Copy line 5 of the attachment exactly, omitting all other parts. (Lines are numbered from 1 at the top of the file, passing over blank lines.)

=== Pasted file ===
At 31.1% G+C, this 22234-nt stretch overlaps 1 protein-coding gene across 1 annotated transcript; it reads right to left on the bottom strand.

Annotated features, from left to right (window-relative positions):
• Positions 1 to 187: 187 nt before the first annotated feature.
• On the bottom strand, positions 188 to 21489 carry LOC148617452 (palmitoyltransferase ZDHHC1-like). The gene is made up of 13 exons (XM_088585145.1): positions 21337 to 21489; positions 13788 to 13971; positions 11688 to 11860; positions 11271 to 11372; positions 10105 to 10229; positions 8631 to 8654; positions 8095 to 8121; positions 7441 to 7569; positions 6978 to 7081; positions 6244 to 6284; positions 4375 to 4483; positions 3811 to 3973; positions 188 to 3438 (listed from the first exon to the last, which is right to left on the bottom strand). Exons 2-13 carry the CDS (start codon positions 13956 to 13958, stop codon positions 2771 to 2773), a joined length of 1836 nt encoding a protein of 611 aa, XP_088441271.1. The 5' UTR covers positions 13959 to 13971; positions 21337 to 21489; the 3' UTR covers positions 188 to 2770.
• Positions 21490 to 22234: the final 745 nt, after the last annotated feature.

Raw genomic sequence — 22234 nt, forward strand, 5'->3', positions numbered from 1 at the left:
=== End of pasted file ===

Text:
• Positions 21490 to 22234: the final 745 nt, after the last annotated feature.